The other texts in the Chinese section offer short introductions to thedevelopment of ecocriticism in China and to ecological aesthetics. They attempt to define the field of ecocritical studies more theoretically. Jincai Yang argues that ecocriticism should not be random or borderless. He identifies that the ecological stance of the author that is devoid ofhuman subjective dominance or anthropocentrism as the major criterion for judging a piece of ecoliterature. Xiangzhan Cheng stresses the importance of moral awareness and ecological knowledge within ecological aesthetic appreciation. The attempt to harmonize Western and Chinese traditions can be seen in both texts.

The limited space available in this volume for discussion cannot elucidate the full scope of nature-oriented texts written by East Asian writers, but it can draw attention to some local trends and topics. The multilayered experience of East Asian writers that try to overcome the common problems of alienation between humans and nature in modern society proves to be inspirational for the multivocal and multidisciplinary discourse on ecocriticism. Nevertheless, most of the East Asian ecocritics are still affiliated with Anglo-American studies and therefore we may say that the present ecocriticism, even in this East Asian volume, mainly voices Western views of literature and the environment.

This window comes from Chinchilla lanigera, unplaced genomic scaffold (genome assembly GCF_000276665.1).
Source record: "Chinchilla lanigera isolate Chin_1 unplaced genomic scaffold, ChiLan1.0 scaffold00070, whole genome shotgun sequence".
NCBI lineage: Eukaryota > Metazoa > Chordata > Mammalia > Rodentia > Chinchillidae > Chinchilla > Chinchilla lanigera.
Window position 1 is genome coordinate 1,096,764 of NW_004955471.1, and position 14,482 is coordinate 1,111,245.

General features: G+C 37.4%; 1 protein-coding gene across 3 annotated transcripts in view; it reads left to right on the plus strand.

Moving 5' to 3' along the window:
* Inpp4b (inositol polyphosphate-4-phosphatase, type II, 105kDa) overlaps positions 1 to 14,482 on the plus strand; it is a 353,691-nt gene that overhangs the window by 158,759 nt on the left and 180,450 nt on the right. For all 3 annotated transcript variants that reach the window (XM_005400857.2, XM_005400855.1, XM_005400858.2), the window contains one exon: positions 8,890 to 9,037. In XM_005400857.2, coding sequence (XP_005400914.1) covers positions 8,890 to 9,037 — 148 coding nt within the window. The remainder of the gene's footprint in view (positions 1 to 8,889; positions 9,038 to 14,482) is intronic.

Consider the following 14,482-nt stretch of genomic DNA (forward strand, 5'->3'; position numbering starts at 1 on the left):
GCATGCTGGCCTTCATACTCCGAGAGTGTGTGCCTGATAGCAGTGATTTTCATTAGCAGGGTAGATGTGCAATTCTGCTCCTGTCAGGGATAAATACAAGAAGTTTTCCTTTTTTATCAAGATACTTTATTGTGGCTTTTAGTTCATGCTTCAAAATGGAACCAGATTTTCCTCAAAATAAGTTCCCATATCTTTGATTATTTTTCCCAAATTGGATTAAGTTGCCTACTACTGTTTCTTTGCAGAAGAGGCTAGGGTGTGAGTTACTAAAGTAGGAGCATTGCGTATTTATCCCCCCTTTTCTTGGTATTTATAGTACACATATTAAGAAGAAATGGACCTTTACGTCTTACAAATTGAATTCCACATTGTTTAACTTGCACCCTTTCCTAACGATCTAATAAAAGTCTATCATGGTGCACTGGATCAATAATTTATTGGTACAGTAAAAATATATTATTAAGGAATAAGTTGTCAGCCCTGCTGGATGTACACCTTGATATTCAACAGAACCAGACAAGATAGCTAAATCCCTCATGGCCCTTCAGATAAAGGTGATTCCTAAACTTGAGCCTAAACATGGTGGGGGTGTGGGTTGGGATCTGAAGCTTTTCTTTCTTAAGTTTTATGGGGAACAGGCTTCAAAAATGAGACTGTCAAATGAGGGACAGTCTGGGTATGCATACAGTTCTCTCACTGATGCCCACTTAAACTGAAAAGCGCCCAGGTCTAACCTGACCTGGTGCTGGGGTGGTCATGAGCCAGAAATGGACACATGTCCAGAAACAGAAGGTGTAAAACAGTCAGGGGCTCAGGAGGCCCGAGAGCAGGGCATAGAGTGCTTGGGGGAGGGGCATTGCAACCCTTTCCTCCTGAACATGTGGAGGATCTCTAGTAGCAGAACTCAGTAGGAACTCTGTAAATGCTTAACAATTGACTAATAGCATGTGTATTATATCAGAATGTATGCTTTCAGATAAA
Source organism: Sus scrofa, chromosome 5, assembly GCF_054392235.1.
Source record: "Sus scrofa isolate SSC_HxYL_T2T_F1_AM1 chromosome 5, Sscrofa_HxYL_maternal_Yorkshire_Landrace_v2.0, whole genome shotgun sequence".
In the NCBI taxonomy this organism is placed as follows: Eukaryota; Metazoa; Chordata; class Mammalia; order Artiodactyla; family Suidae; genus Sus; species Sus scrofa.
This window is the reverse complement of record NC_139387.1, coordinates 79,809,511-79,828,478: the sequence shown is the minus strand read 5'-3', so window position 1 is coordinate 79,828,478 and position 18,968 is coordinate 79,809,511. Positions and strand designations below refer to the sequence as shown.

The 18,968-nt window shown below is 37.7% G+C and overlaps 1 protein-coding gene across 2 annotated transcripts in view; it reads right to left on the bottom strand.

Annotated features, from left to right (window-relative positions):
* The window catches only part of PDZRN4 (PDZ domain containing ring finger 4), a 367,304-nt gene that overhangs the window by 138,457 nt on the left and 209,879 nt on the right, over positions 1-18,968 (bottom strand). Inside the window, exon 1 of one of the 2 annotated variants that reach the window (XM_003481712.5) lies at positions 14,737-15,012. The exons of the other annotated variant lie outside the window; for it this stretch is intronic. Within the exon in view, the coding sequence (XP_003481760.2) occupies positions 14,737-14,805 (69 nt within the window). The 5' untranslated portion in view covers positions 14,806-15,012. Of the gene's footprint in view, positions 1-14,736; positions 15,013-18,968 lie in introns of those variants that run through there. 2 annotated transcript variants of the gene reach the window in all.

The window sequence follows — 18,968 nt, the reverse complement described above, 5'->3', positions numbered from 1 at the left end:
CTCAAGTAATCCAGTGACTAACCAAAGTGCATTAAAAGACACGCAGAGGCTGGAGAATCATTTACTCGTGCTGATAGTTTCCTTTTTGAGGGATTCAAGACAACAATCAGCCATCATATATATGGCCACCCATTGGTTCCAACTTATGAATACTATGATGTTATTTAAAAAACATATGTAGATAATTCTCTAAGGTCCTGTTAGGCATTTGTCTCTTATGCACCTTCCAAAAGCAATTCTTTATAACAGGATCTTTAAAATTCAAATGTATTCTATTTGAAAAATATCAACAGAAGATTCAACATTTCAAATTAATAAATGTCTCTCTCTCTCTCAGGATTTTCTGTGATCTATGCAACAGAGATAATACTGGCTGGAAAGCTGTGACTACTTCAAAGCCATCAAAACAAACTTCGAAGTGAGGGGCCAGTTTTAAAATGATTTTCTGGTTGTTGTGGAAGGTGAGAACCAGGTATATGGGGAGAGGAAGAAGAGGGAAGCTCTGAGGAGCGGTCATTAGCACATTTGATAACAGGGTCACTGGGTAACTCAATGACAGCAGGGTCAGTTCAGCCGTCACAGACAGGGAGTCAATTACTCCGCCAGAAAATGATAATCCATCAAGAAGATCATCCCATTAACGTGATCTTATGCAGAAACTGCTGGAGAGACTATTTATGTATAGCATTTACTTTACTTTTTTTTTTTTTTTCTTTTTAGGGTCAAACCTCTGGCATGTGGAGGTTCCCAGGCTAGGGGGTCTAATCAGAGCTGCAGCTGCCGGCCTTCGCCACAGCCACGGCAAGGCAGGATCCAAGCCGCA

I am not suggesting, however, that we should involve in this discussion the topic of Chineseness or Taiwaneseness within nature-oriented literature, but rather that we should search for new visions of nature in the literary texts of East Asian authors. In 2008, Michelle Yeh in her article There Are No Camels in the Koran: What is Modern about Modern Chinese Poetry? criticizes the current notion of searching for national traits in literature. She argues that the tendency to search for universal Asianness in the texts is just an inversion of the previous Eurocentrism. For her the more important question is, what is modern about modern Chinese poetry? And because nature-oriented literature attempts to approach nature from a new perspective, one should ask, what new perspectives do the East Asian writers offer or share, and what is ecological about contemporary East Asian nature writing?

For example, the concept of ecological identity that is echoed throughout the texts can broaden the discourse on humanism in East Asian studies, and on the other hand can bring to attention specific problems of identity within East Asia to international studies of literature and the environment. The shaken image of human nature brings man back to a universal question of, what does it mean to be a human?

Lastly, the book is a contribution to the present attempt of establishing a new nature-oriented literary genre in East Asian academic studies and as such should be studied, because it identifies the themes that are emphasized and recognized as significant in this academic discourse, and the types of texts that are gradually merging in this canon.